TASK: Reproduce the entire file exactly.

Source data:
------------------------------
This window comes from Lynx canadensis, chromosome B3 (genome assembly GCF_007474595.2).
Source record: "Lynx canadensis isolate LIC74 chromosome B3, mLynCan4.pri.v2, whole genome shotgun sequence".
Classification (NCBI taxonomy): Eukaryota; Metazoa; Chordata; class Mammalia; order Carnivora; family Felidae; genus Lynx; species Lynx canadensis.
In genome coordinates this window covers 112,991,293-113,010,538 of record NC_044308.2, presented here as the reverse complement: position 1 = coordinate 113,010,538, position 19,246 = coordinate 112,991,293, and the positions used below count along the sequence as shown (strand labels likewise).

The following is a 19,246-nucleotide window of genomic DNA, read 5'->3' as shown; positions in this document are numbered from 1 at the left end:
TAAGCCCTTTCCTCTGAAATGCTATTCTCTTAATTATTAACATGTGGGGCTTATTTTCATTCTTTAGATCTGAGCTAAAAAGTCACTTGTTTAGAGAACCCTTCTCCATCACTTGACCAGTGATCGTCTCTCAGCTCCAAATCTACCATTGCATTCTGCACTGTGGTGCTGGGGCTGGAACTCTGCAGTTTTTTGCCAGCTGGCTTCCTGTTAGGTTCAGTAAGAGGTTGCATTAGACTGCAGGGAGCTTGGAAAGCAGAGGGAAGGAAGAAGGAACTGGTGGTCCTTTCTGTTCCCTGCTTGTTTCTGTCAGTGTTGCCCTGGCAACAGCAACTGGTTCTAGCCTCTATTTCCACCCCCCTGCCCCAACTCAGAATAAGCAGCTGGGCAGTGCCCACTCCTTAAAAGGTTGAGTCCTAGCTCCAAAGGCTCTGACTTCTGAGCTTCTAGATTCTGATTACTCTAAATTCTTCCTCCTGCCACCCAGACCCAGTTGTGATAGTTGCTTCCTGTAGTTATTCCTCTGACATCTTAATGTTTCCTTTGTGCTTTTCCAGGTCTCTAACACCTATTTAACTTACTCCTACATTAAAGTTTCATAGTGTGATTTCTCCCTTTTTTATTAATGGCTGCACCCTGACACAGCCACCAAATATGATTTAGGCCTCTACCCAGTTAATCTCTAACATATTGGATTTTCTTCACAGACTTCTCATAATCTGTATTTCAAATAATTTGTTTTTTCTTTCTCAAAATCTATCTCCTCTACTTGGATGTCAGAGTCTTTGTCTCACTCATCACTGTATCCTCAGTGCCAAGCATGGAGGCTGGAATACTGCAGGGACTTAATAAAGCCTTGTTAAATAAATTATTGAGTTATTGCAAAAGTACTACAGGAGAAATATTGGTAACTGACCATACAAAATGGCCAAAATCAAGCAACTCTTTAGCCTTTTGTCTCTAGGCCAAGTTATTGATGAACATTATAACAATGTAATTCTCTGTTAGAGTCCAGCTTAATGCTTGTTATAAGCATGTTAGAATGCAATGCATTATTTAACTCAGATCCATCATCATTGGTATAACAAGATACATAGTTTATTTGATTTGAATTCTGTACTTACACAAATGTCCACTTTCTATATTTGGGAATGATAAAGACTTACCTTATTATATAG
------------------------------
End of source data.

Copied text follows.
This window comes from Lynx canadensis, chromosome B3 (genome assembly GCF_007474595.2).
Source record: "Lynx canadensis isolate LIC74 chromosome B3, mLynCan4.pri.v2, whole genome shotgun sequence".
Classification (NCBI taxonomy): Eukaryota; Metazoa; Chordata; class Mammalia; order Carnivora; family Felidae; genus Lynx; species Lynx canadensis.
In genome coordinates this window covers 112,991,293-113,010,538 of record NC_044308.2, presented here as the reverse complement: position 1 = coordinate 113,010,538, position 19,246 = coordinate 112,991,293, and the positions used below count along the sequence as shown (strand labels likewise).

The following is a 19,246-nucleotide window of genomic DNA, read 5'->3' as shown; positions in this document are numbered from 1 at the left end:
TAAGCCCTTTCCTCTGAAATGCTATTCTCTTAATTATTAACATGTGGGGCTTATTTTCATTCTTTAGATCTGAGCTAAAAAGTCACTTGTTTAGAGAACCCTTCTCCATCACTTGACCAGTGATCGTCTCTCAGCTCCAAATCTACCATTGCATTCTGCACTGTGGTGCTGGGGCTGGAACTCTGCAGTTTTTTGCCAGCTGGCTTCCTGTTAGGTTCAGTAAGAGGTTGCATTAGACTGCAGGGAGCTTGGAAAGCAGAGGGAAGGAAGAAGGAACTGGTGGTCCTTTCTGTTCCCTGCTTGTTTCTGTCAGTGTTGCCCTGGCAACAGCAACTGGTTCTAGCCTCTATTTCCACCCCCCTGCCCCAACTCAGAATAAGCAGCTGGGCAGTGCCCACTCCTTAAAAGGTTGAGTCCTAGCTCCAAAGGCTCTGACTTCTGAGCTTCTAGATTCTGATTACTCTAAATTCTTCCTCCTGCCACCCAGACCCAGTTGTGATAGTTGCTTCCTGTAGTTATTCCTCTGACATCTTAATGTTTCCTTTGTGCTTTTCCAGGTCTCTAACACCTATTTAACTTACTCCTACATTAAAGTTTCATAGTGTGATTTCTCCCTTTTTTATTAATGGCTGCACCCTGACACAGCCACCAAATATGATTTAGGCCTCTACCCAGTTAATCTCTAACATATTGGATTTTCTTCACAGACTTCTCATAATCTGTATTTCAAATAATTTGTTTTTTCTTTCTCAAAATCTATCTCCTCTACTTGGATGTCAGAGTCTTTGTCTCACTCATCACTGTATCCTCAGTGCCAAGCATGGAGGCTGGAATACTGCAGGGACTTAATAAAGCCTTGTTAAATAAATTATTGAGTTATTGCAAAAGTACTACAGGAGAAATATTGGTAACTGACCATACAAAATGGCCAAAATCAAGCAACTCTTTAGCCTTTTGTCTCTAGGCCAAGTTATTGATGAACATTATAACAATGTAATTCTCTGTTAGAGTCCAGCTTAATGCTTGTTATAAGCATGTTAGAATGCAATGCATTATTTAACTCAGATCCATCATCATTGGTATAACAAGATACATAGTTTATTTGATTTGAATTCTGTACTTACACAAATGTCCACTTTCTATATTTGGGAATGATAAAGACTTACCTTATTATATAG